The ongoing battle between conservatives and major technology and social media companies continues. A new report from the Daily Caller finds that both Google and Amazon still allow access to bomb-making instructions even as they remove gun-related content. Meanwhile, the recent removal of controversial host and activist Alex Jones from several major social media platforms raised questions about similar content from left-wing personalities and groups, including Antifa and Black Lives Matter, that was not taken down.
Conservative activist Pamela Geller, president of American Freedom Defense Initiative, knows about this battle firsthand. She tells KTRH both Facebook and Twitter have suppressed and restricted her content, including the practice of shadow banning--restricting one's content from being visible to other users. "Social media organs are run by uniformly left-wing corporate managers, and they are imposing a fascist (system)---and I don't say that with hyperbole, it is fascism," says Geller. "It's not just the suppression of speech, but it's the suppression of thinking, of freedom of ideas, freedom of conscience."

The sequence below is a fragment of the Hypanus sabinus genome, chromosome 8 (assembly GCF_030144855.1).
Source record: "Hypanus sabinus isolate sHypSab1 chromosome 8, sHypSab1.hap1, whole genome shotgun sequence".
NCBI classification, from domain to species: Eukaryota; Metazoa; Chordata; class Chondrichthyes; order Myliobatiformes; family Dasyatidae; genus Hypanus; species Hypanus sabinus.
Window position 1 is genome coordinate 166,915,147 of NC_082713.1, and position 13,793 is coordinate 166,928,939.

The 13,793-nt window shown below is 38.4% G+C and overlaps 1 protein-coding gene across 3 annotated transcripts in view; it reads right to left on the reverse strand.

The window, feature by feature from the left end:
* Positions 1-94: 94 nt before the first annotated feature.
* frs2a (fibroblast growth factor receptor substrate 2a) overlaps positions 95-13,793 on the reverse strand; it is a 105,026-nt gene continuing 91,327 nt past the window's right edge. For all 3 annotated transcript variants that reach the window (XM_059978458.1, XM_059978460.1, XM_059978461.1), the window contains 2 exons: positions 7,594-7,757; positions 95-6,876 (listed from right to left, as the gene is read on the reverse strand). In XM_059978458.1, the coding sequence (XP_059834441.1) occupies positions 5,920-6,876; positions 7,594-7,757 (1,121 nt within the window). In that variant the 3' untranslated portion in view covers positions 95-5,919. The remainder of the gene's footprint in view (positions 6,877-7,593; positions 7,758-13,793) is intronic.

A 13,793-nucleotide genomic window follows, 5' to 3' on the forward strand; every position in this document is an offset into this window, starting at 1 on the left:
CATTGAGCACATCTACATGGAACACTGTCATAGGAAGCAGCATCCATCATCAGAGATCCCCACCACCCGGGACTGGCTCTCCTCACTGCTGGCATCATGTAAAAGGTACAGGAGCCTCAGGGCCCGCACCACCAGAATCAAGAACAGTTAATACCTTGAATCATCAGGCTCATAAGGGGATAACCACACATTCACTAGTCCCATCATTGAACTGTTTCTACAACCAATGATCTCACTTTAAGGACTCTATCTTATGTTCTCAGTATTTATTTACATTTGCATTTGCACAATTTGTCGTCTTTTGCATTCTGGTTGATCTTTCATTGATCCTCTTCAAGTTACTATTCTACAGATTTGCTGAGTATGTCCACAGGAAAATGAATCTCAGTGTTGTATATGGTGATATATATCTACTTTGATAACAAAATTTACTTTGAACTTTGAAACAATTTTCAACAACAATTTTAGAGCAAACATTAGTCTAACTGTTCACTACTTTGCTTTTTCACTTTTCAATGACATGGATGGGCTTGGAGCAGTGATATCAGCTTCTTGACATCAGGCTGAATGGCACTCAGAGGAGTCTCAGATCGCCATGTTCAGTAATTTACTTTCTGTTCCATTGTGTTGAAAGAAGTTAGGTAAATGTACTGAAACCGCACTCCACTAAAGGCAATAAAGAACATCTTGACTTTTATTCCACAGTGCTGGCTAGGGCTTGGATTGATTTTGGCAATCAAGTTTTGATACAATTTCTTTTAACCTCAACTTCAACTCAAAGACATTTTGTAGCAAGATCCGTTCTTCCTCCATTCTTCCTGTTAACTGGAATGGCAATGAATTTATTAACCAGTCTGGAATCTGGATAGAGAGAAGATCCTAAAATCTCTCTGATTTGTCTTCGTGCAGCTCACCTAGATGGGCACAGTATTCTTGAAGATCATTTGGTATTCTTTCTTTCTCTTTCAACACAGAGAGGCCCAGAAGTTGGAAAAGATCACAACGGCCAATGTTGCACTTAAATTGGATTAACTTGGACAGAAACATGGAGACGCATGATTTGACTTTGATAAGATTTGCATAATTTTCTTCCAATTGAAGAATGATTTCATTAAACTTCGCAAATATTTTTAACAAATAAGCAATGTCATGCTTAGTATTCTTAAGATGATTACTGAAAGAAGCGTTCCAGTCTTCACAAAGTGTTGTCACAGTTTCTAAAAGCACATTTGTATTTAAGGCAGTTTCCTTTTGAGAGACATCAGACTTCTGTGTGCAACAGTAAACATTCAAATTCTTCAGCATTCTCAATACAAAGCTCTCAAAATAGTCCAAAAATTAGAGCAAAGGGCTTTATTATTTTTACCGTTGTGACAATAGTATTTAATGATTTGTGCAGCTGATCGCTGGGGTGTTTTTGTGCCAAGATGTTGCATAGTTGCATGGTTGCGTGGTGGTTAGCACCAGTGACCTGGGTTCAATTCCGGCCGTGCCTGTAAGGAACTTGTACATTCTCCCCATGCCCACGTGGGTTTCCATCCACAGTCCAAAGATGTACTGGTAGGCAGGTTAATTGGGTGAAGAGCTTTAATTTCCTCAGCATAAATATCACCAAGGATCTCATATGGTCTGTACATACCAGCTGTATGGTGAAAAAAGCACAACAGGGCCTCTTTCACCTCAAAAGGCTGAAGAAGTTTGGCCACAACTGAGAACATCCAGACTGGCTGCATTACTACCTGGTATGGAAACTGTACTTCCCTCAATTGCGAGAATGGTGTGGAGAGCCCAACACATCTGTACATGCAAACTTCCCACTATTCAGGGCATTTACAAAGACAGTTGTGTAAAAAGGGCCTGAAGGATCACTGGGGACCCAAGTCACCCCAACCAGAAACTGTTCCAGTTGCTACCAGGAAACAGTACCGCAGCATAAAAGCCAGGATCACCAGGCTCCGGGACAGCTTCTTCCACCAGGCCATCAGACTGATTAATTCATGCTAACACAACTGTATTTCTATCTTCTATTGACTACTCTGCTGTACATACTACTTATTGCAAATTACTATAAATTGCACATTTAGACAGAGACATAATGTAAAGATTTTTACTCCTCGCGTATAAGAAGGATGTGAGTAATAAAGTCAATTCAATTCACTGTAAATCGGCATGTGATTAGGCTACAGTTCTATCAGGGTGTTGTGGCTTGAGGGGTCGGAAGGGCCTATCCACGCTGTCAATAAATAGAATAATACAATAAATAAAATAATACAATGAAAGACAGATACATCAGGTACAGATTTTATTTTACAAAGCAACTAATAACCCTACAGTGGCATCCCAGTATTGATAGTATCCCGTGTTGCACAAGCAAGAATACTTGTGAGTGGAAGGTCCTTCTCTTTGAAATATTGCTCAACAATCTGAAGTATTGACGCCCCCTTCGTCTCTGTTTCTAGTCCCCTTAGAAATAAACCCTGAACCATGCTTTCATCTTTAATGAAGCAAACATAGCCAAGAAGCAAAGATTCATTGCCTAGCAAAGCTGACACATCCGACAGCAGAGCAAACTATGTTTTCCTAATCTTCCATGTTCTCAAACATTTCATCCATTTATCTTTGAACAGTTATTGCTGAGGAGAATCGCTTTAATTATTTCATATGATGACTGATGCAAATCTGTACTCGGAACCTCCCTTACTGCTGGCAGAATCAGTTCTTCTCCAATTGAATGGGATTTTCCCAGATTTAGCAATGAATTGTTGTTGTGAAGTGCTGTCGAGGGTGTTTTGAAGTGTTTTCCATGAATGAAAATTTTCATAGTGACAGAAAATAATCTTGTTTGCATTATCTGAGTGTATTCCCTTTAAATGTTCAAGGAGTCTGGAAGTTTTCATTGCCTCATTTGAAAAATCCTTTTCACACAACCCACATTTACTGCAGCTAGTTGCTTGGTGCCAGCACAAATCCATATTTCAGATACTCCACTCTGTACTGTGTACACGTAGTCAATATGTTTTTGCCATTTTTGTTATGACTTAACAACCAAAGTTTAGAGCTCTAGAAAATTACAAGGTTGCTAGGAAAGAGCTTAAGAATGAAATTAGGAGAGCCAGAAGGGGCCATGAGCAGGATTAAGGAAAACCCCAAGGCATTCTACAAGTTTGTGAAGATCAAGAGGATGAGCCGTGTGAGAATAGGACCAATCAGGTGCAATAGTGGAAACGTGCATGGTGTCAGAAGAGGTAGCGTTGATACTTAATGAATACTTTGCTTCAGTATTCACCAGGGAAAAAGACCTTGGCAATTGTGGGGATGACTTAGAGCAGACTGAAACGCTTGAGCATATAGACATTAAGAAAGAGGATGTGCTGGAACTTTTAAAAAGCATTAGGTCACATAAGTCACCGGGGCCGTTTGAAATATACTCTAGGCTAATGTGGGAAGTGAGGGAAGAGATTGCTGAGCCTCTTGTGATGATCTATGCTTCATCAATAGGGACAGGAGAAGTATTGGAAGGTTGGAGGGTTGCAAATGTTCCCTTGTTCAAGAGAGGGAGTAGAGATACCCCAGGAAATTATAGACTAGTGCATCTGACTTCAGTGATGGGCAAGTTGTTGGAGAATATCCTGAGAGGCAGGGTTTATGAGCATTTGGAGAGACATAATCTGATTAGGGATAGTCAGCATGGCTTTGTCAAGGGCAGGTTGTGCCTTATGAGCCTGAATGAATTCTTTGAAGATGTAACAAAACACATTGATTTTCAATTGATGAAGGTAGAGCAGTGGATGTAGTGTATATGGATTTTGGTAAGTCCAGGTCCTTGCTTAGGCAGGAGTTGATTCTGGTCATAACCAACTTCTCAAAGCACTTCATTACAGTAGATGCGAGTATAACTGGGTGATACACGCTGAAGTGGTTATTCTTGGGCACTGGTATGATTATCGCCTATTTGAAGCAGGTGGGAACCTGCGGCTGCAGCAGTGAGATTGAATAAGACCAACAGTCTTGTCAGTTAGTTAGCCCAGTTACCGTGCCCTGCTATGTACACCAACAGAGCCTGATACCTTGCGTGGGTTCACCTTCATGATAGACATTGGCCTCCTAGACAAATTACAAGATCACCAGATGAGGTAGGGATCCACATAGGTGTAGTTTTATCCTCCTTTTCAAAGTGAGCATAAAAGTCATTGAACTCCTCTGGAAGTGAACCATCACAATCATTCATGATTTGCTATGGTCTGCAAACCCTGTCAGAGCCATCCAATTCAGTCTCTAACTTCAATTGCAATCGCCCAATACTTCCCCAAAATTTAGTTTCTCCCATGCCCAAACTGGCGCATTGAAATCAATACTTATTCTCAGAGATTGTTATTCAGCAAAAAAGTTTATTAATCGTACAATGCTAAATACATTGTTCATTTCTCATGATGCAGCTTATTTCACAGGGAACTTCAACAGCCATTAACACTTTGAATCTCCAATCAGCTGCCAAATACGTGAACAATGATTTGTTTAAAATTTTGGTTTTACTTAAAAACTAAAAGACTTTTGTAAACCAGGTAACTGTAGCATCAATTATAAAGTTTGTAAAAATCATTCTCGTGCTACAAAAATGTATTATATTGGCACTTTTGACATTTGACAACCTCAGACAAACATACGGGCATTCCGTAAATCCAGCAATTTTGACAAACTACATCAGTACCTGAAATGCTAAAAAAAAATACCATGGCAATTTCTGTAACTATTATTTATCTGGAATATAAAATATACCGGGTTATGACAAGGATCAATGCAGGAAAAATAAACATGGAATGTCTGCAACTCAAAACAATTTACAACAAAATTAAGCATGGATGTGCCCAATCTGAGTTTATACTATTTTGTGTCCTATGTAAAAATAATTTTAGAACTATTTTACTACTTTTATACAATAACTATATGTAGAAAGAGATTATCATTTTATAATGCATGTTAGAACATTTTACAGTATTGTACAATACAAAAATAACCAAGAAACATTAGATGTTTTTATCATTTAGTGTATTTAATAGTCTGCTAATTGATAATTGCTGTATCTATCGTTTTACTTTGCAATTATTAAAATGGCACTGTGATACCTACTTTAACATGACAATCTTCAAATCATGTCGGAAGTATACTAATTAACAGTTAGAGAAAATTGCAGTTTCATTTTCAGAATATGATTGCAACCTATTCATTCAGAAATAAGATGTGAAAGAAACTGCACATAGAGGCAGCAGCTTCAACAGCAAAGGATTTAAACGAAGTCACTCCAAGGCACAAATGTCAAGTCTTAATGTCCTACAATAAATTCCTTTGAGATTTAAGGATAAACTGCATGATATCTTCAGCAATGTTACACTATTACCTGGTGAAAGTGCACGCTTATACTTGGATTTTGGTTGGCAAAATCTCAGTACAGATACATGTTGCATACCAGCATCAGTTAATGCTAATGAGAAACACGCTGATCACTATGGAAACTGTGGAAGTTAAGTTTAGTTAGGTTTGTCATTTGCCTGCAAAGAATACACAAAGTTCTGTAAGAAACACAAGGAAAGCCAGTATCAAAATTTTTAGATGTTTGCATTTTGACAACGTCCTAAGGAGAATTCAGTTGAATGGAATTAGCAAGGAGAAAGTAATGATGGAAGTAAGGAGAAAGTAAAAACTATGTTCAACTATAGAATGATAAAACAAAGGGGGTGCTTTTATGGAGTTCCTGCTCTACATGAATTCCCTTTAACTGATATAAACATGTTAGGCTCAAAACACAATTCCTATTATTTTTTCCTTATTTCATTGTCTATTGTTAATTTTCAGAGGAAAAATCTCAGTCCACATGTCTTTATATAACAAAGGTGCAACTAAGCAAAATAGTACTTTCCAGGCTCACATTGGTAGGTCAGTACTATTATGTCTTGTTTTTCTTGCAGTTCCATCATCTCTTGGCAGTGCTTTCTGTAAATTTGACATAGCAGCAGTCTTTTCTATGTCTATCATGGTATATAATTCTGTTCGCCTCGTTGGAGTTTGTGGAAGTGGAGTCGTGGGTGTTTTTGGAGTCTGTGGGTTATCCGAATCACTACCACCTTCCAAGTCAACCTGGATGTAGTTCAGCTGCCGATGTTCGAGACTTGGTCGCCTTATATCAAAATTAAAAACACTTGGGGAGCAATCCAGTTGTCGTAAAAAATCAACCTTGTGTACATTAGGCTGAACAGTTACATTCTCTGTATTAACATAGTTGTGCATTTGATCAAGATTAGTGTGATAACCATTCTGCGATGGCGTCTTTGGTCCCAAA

Geller, who has sued Facebook over suppression of conservative speech, says for these platforms to arbitrarily remove content from certain people and groups is un-American. "It is just absurd, it's like banning books," she says. "We don't do that. The Nazis did that, the fascists did that."
Companies like Facebook, Twitter and Google have continued to deny any political bias in their content decisions, claiming they only restrict content deemed illegal or dangerous. Illegal is one thing, but "dangerous" is another subjective term that doesn't appear to be applied equally and consistently.
For her part, Geller doesn't want to see any content removed. She views social media forums like the old town square, where the free flow of ideas should be welcome. "I know my ideas will win in the war of ideas," says Geller. "But what they seek to do is not even allow us to have the debate, not even allow our ideas any air, no platform whatsoever."